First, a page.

Thursday 26 April 2018

Erdogan winning cabinet's support by a whisker

Turkish President Tayyip Erdogan. Photo: Reuters
Turkish President Tayyip Erdogan. Photo: Reuters

Suzan Fraxer

The prime minister has one. So does the culture minister. Even the previously clean-shaven ministers of economy and foreign affairs recently began sporting theirs.

Neatly-trimmed moustaches, similar to that worn by Turkish President Recep Tayyip Erdogan, have become increasingly popular among government ministers from his Islamic-rooted Justice and Development Party, or AKP, ahead of a crucial referendum on Sunday on expanding the president's powers.

Some analysts say that's no fluke in a country where facial hair has a history of political significance, and where ministers' loyalty to Mr Erdogan is being closely scrutinised following a failed coup attempt last year.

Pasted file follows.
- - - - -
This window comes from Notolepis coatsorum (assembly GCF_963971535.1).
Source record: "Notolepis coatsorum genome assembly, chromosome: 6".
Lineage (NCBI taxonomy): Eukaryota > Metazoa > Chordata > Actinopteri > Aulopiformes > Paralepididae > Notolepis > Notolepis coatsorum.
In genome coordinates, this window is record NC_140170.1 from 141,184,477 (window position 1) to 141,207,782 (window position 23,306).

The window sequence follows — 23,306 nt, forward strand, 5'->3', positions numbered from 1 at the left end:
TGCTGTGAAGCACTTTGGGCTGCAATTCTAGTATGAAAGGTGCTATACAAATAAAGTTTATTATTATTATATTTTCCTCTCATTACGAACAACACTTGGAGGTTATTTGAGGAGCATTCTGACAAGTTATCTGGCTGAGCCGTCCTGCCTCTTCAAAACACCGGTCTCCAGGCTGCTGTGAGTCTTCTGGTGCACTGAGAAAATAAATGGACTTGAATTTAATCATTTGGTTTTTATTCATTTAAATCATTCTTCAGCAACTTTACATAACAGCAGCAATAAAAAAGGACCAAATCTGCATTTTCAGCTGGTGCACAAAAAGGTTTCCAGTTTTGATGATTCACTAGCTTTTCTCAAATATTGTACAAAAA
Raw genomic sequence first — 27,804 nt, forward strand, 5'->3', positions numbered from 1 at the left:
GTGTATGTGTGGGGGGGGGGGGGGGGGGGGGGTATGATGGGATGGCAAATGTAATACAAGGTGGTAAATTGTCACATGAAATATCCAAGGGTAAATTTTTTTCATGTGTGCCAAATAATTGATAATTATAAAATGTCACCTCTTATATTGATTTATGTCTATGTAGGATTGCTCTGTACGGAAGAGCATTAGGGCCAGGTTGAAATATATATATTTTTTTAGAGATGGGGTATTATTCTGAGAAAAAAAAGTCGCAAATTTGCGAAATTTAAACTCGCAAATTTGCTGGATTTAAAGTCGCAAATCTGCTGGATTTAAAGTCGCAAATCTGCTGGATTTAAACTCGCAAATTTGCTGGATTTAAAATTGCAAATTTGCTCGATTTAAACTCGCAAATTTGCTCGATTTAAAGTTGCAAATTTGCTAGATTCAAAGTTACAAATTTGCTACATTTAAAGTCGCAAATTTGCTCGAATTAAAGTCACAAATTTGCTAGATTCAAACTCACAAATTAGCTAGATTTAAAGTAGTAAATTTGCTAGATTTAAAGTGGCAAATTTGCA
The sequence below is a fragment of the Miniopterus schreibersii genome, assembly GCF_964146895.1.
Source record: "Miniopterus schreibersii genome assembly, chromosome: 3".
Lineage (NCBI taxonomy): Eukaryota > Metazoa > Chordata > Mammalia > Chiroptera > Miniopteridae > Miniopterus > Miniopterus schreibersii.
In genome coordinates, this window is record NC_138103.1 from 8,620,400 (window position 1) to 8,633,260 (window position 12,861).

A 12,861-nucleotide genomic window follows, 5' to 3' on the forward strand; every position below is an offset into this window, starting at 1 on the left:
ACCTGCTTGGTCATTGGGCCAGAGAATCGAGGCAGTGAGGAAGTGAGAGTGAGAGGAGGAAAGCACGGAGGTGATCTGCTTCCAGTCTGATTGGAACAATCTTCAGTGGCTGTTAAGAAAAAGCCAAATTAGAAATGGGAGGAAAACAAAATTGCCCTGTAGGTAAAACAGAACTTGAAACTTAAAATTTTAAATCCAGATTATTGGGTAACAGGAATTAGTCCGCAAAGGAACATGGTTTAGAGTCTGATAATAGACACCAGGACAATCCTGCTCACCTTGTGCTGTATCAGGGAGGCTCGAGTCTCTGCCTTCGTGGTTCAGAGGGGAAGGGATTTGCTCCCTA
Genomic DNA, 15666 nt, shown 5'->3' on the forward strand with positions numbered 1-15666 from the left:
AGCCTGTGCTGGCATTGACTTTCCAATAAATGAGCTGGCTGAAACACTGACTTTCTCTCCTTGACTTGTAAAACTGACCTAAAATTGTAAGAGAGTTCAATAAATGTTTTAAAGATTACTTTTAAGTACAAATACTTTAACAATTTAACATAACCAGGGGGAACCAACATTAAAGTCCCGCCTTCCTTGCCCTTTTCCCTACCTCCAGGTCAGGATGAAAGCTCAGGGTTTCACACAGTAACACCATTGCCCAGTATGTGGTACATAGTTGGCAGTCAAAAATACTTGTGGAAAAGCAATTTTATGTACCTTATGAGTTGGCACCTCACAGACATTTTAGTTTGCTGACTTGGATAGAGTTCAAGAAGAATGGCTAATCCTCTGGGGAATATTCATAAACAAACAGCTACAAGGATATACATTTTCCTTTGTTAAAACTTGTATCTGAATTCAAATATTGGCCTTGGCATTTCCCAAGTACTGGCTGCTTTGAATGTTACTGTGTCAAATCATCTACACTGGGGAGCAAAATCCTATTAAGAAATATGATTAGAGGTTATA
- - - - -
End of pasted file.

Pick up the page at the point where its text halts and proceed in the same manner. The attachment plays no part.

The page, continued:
Historically, men in Turkey have worn moustaches not only to assert their manhood but express their political leanings. Traditionally, nationalists wear their moustaches long and downward-pointing - like the crescent moon on the Turkish flag - while leftists tend to grow theirs bushy and Stalin-esque.

Mr Erdogan wears a bristly and tidily-trimmed moustache that is popular among conservative and religious Turks. Some religious men also grow beards.

A year ago, more than half of the Cabinet members were clean-shaven.

Now, only three of Turkey's 27 ministers - including the only woman - don't have facial hair.

On Sunday, Turks will vote 'yes' or 'no' to constitutional amendments that would abolish the office of the prime minister and transfer executive powers to the president, something Mr Erdogan's critics fear would cement his powers and further mould Turkey according to his conservative and pro-Islamic views.

Opinion polls suggest he could win by a whisker.

Irish Independent

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